In this broadcast, we discussed about the Chinese traditional wind instrument – Hulusi (葫芦丝, húlú sī).
We talked a little about the instrument before introducing the different type of Hulusis that we have. We then ended off with a short performance on the Hulusi.
The Hulusi is known for its unique looks and very distinct ethnic sounding tone. It is vastly used by the ethnic-minority (少数民族, shǎoshù mínzú), in particular the Tai (傣族, dǎizú) in the Yunnan province.
From researching its origin, there isn’t much documentation to be sourced. However, we could trace it to some of the mythology stories told in the different areas in China.
Hu Lu (葫芦, húlú) suggests the type of material that the instrument is being made of – the gourd. Si (丝, sī) translates to silk, referring to the silky smooth tone of the instrument.
Other than the main pipe in the center, there are two additional drone pipes on either side. The drone pipes usually have a stopper at its end or on its side which is closed to prevent it from sounding.
The 2 drone tones are usually a major 3rd and major 6th from the key of the instrument. So if the Hulusi is in a key of C, one drone will sound an E note and the other an A note.
The common key pitches of a Hulusi are C, Bb, and followed by less common pitches, F, G and D.
The first Hulusi that we have talked about is a 2 tone Hulusi that is made from plastic, 胶木 [jiāomù].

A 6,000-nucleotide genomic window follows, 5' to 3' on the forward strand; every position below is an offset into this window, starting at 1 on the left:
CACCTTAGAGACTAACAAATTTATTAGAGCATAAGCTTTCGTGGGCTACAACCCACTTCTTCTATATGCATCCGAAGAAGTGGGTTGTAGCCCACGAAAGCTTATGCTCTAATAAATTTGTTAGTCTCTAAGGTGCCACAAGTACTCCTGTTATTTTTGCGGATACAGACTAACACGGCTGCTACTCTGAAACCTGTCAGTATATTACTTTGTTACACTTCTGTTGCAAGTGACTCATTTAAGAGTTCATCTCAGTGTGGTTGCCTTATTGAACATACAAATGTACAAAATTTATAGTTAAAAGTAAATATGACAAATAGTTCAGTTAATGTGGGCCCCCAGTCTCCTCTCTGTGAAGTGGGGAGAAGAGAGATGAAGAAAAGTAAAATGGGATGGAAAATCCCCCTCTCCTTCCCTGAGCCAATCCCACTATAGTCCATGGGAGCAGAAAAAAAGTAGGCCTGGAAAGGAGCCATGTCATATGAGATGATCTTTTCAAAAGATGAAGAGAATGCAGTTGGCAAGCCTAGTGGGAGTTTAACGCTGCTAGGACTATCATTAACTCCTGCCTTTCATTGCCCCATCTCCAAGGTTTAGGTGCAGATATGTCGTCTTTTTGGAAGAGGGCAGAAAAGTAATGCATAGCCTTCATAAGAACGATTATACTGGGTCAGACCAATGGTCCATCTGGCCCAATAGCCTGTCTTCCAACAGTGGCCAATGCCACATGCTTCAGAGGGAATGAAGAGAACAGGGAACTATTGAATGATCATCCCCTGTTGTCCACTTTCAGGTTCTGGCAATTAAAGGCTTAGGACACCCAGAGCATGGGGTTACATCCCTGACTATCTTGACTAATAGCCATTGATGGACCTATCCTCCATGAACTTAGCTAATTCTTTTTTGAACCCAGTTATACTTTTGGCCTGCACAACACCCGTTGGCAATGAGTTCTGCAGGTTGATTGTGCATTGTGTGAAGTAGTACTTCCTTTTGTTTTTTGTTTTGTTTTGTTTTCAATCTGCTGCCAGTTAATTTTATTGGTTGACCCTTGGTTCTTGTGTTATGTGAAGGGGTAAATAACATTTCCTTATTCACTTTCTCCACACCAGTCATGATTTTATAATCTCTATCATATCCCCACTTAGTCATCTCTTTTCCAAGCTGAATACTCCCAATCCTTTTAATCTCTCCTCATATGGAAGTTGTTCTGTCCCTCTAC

Being 2 toned means only one of the side drone pipe can sound. It does not come with a stopper for the drone pipe though. Hence, we use either tape or our fourth finger to manually cover the drone pipe hole to prevent it from sounding
This Hulusi sounds penetrative and bright. The high notes are sensitive as well, making it easy to change notes.
The next Hulusi introduced is a professional 3 tone Hulusi.
The gourd and the pipes come with intricate carving designs that depict the ethnic minority. The side drones also have 2 stoppers for the easy access to the tones.
The price of this Hulusi is S$95. Click here for more information.
The 3rd Hulusi we talked about is a 3 tone Hulusi made from Rosewood.
Rosewood has always been a top material for many Chinese Orchestra instruments and hence this model.
Similar to the professional Hulusi, this too comes with a stopper for the each drone pipe.
This Hulusi produces a sweet and strong tone, sounding like something in between the previous two Hulusis mentioned previously. It is also heavier than the two.
The price of this Hulusi is S$150. Click here for more information.
The final Hulusi we introduced is the Black Sandalwood Hulusi.
The construct is very similar to the Rosewood Hulusi.
This Hulusi has a clear and smooth tone with very good resonance.
The price of this Hulusi is S$180. Click here for more information.
Hulusi is one of the easiest Chinese wind instruments to pick up, with the playing techniques similar to that of the recorder learnt in Singaporean schools.
Though this instrument is rarely seen in Chinese Orchestra pieces, it can be a good solo or concerto instrument, especially when playing tunes related to folk music of the minority people in Southeast China.
The live session ended off with two performances. The first piece is a Hulusi classic, titled ‘Phoenix tail bamboo under the moon’ ,《月光下的凤尾竹》 performed by our instructor, Kok Wee.
It is then followed by an “acapella” group performance by Anson, Kok Wee and Sung Wah playing another classic folk tune – Spring Wing 《望春风》.
Find out more of our different varieties of Hulusi at our web store today!
We have trimmed the session and posted it on YouTube. Watch below if you have missed our Live! #5.